The U.S. Army clearly is worried about Bell Helicopter’s ability to deliver ARH-70As as rapidly as the service needs them to replace its aging and overworked OH-58 Kiowa Warriors.
Maj. Gen. Virgil Packett, commanding general of the Army Aviation Warfighting Center and Fort Rucker, Ala., told the Assn. of the U.S. Army Aviation Symposium last January in Washington that the OH-58 is "a tired system" and "we’re having to increase our efforts every day to keep that thing in the air." But "the jury’s still out on the ARH."
Bell and its contractor team is almost a year behind schedule on the ARH-70A. The first unit was to be in service by September 2008; that has slipped to mid-2009. Key technical problems stem from integration of FLIR Systems’ BriteStar 2 electro-optical sensor, which is the "eyes" of the aircraft’s Target Acquisition Sensor System, and Rockwell Collins Common Avionics Architecture System cockpit. Army officials are again considering a Raytheon system developed for the Extended Range Multi-Purpose unmanned aerial vehicle as an option for the ARH-70A.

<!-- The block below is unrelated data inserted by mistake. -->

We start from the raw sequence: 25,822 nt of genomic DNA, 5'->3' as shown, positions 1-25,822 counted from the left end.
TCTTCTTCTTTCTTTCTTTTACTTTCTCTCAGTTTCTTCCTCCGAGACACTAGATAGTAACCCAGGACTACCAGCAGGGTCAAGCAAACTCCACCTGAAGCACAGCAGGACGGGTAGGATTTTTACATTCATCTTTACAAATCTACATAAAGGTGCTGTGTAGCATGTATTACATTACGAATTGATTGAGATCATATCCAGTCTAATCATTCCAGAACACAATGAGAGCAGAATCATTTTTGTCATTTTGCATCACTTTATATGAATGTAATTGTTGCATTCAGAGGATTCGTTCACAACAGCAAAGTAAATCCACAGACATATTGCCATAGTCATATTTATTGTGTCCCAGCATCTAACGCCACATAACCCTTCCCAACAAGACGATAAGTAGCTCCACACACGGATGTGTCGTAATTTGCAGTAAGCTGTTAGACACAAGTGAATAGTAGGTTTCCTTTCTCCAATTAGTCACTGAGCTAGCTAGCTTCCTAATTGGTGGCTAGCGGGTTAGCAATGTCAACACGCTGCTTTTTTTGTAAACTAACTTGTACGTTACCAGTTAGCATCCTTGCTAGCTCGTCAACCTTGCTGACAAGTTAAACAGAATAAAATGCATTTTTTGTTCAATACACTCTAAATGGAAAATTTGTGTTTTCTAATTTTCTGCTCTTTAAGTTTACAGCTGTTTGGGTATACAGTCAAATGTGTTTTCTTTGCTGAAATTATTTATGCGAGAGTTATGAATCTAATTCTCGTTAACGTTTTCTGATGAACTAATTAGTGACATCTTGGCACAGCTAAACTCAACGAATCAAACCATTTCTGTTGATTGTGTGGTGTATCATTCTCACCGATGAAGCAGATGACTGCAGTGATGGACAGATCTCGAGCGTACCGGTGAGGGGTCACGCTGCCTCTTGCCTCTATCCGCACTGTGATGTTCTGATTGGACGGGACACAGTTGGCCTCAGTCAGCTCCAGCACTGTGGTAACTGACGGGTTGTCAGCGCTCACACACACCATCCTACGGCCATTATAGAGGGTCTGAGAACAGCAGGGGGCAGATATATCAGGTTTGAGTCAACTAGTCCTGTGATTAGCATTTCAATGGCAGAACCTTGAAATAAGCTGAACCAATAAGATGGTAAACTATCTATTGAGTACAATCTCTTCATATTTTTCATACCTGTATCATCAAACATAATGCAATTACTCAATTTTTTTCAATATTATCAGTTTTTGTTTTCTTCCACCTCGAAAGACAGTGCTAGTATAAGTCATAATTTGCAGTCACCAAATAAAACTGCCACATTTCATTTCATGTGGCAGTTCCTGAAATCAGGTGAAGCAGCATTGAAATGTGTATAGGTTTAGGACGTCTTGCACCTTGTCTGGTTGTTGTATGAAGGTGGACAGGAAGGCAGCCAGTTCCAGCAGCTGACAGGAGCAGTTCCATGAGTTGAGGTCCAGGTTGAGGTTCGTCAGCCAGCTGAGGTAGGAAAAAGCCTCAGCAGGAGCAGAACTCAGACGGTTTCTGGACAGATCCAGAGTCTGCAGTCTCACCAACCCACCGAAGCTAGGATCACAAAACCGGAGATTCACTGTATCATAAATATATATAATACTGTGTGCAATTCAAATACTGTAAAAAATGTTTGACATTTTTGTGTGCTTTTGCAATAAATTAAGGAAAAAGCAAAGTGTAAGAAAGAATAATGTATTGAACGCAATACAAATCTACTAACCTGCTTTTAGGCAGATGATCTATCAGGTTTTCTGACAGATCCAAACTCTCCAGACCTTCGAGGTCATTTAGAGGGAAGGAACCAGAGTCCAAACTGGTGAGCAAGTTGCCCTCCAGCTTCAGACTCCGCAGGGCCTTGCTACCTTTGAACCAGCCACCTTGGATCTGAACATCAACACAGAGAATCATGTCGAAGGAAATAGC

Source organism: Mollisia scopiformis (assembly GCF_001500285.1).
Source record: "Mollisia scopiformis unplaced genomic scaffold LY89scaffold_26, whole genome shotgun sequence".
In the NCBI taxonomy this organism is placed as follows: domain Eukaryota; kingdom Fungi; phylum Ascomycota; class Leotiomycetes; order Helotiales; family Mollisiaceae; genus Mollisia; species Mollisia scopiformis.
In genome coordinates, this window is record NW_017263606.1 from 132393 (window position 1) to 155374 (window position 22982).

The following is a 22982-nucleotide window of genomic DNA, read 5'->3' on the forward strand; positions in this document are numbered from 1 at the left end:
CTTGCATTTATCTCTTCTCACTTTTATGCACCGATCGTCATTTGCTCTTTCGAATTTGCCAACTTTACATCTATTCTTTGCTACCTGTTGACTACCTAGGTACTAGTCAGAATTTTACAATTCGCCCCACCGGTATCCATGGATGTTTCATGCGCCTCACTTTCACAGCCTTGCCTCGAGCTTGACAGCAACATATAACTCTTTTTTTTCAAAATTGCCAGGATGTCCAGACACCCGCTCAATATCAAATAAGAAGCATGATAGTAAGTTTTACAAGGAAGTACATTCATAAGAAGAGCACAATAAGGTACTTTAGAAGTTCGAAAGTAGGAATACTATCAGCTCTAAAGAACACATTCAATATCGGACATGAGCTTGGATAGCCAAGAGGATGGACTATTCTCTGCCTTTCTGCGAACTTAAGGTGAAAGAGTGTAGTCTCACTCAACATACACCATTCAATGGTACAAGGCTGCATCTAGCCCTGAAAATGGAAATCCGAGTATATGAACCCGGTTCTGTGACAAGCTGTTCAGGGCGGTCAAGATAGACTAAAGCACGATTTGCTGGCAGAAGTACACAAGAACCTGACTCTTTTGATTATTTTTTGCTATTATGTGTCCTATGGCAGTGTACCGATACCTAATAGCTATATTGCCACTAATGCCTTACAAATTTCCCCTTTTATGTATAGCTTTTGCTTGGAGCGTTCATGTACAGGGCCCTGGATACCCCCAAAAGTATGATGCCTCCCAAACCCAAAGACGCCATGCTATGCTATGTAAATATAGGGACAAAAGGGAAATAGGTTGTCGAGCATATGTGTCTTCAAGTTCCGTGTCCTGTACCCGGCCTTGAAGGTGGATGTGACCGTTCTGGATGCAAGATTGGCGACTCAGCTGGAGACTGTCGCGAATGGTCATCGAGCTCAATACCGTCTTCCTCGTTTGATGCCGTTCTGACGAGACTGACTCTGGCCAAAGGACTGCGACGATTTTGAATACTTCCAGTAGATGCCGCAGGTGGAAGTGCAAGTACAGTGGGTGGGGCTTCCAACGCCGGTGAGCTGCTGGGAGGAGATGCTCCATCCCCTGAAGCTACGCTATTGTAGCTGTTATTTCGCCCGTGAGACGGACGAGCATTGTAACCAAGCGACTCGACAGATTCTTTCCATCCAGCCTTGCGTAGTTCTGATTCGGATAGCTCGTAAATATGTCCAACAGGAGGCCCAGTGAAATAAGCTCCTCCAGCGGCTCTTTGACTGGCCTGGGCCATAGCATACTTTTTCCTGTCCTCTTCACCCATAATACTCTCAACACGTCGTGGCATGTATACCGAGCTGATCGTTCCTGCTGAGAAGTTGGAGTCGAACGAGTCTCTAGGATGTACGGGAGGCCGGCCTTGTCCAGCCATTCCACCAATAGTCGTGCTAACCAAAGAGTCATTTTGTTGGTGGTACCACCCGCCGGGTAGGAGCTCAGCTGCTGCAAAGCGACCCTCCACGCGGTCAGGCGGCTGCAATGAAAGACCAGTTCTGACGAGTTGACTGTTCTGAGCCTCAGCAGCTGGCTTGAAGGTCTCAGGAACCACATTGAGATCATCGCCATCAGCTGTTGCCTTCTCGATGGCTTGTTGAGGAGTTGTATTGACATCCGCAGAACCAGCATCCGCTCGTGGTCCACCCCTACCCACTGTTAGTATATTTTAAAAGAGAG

The delays in that program contributed to Textron’s decision in late January to replace Bell CEO Mike Redenbaugh with 40-year Textron veteran Richard Millman.